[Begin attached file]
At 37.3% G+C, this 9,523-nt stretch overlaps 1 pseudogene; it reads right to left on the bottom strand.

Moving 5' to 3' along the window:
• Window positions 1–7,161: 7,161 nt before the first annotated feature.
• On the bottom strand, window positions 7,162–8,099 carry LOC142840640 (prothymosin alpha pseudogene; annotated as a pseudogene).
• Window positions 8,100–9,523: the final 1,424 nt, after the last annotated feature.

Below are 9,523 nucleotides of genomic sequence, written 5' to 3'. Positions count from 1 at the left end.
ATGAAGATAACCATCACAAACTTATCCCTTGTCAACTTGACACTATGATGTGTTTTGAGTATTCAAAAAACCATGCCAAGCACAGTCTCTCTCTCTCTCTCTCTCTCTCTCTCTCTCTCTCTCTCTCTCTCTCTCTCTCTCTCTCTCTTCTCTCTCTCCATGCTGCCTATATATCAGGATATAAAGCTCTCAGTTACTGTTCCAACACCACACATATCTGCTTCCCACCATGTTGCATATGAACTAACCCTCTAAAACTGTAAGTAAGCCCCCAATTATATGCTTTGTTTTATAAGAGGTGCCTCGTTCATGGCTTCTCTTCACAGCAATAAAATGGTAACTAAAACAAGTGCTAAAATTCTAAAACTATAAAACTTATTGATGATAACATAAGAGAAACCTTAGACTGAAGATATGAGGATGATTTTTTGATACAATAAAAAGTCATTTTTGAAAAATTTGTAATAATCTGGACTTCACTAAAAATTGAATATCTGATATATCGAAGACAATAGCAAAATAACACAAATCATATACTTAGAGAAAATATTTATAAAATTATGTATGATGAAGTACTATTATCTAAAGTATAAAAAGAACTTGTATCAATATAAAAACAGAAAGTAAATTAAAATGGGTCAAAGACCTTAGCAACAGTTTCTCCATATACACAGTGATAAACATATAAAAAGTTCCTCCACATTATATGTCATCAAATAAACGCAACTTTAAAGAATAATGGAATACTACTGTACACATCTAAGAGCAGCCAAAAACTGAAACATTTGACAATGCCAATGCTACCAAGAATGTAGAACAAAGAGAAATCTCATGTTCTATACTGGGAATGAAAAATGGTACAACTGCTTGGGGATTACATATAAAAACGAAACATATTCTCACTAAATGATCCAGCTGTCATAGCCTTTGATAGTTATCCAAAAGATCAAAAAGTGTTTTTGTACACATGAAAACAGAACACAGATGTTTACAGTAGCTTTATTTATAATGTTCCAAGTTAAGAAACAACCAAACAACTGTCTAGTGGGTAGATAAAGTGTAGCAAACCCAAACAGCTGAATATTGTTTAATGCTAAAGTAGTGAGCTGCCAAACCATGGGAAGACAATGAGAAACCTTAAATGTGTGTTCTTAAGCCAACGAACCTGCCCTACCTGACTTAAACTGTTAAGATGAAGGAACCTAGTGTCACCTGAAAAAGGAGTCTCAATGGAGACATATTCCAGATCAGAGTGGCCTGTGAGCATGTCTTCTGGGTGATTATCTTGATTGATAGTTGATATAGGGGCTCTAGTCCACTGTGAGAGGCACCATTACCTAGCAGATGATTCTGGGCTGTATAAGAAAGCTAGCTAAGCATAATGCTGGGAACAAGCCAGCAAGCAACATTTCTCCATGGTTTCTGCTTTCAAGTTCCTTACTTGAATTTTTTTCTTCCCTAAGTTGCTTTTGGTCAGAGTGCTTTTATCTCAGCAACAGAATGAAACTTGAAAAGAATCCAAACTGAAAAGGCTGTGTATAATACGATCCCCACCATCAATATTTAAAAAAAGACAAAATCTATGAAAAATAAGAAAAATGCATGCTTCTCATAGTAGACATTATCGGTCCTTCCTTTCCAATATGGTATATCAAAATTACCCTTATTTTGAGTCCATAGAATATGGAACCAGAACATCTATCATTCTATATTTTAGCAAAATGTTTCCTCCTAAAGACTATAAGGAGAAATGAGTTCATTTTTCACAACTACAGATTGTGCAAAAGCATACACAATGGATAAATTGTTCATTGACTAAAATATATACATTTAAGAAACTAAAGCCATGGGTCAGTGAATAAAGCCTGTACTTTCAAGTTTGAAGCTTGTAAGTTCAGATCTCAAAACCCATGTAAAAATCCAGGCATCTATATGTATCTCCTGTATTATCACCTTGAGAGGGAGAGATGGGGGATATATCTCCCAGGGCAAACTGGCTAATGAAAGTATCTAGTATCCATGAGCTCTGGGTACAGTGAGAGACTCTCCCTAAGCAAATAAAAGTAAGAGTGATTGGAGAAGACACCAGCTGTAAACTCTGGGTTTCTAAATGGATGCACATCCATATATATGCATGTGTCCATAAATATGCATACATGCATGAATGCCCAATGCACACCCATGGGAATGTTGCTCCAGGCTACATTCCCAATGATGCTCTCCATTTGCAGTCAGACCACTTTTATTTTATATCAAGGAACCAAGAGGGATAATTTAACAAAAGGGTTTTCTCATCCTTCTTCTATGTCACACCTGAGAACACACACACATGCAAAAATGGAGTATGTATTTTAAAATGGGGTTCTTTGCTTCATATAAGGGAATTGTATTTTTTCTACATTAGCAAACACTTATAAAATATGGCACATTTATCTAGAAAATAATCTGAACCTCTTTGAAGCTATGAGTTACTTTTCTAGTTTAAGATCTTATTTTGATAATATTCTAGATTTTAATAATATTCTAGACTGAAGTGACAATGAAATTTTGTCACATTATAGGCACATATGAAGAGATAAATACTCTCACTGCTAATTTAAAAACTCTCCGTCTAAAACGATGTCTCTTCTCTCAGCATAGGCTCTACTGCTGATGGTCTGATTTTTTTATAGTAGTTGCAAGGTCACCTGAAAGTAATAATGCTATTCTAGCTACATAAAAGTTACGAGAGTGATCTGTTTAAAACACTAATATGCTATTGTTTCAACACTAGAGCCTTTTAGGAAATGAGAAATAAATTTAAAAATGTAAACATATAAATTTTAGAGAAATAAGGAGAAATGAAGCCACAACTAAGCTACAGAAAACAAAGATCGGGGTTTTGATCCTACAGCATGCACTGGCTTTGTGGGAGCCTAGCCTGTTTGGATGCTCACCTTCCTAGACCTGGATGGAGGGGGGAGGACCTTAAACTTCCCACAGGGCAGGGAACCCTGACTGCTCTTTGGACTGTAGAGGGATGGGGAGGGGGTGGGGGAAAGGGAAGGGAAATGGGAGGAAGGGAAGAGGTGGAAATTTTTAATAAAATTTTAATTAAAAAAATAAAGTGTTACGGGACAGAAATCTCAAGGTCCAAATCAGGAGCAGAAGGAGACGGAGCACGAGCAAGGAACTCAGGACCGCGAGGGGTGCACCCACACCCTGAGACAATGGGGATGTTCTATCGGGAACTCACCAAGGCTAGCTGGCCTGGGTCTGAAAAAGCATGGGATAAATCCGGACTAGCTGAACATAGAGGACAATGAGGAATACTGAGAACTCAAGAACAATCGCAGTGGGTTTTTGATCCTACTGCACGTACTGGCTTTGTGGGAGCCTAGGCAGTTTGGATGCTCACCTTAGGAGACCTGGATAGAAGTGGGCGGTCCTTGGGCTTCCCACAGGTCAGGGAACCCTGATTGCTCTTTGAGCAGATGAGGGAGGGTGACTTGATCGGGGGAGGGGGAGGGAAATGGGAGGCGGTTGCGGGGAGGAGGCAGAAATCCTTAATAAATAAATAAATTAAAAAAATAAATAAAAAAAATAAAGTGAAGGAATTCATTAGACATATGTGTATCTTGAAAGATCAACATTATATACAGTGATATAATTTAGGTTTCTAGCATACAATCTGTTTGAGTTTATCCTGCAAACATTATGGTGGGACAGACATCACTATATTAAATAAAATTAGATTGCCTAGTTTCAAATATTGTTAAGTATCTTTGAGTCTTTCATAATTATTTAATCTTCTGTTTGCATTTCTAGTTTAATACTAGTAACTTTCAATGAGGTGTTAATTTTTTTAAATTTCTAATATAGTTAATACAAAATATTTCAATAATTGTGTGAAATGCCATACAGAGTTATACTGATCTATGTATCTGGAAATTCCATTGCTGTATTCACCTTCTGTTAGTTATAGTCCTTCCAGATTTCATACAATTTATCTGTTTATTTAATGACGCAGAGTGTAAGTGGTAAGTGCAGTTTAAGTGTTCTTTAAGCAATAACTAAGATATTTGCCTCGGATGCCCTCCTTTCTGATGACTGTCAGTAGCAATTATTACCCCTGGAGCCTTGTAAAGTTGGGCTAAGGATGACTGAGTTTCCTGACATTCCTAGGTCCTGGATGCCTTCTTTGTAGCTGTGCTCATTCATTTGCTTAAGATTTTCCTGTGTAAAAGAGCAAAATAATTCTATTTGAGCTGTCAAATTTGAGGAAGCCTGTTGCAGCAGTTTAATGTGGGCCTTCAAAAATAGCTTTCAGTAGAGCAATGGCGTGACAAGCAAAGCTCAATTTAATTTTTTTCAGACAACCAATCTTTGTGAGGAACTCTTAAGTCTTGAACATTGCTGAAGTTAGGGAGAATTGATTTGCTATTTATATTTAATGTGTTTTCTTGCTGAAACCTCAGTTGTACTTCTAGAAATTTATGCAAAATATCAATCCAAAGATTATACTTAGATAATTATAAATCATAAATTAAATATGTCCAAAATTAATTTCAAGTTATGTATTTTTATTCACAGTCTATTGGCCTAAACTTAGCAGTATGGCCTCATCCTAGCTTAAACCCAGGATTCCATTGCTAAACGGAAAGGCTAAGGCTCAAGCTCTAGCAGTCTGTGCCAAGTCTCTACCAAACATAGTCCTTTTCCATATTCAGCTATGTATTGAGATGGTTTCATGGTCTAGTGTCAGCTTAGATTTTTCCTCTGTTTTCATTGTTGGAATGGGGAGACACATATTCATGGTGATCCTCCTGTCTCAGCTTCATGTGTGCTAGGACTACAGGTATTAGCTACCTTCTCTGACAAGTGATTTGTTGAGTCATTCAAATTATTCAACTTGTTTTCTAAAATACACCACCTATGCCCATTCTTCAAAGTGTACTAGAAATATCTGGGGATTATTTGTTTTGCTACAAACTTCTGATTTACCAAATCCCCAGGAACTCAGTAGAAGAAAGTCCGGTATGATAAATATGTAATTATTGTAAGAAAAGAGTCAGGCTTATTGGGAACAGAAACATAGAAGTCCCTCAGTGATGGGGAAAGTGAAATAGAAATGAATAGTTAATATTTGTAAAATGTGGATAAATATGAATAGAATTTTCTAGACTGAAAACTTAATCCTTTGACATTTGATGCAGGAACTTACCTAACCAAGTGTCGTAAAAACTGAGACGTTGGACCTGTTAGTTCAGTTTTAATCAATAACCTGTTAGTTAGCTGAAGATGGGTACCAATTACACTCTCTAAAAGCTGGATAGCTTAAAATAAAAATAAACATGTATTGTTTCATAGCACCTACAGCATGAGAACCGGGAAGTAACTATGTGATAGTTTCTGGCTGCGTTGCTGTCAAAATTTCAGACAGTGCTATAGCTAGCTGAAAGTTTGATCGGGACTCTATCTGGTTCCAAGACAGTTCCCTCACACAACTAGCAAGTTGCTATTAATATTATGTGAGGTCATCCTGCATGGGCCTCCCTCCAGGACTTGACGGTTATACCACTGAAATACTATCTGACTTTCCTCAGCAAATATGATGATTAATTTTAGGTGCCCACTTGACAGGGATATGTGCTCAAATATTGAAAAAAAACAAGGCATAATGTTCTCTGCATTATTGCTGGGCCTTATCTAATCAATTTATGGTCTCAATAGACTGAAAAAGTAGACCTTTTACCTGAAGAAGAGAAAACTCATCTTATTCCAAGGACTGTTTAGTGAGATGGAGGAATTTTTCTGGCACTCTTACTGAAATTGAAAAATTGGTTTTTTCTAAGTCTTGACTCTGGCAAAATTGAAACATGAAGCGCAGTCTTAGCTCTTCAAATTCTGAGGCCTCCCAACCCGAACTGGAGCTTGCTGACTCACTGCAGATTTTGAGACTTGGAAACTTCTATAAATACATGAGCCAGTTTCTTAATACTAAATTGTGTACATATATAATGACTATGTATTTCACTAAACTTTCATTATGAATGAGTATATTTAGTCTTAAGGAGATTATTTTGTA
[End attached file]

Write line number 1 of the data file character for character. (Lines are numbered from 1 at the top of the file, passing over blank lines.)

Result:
At 37.3% G+C, this 9,523-nt stretch overlaps 1 pseudogene; it reads right to left on the bottom strand.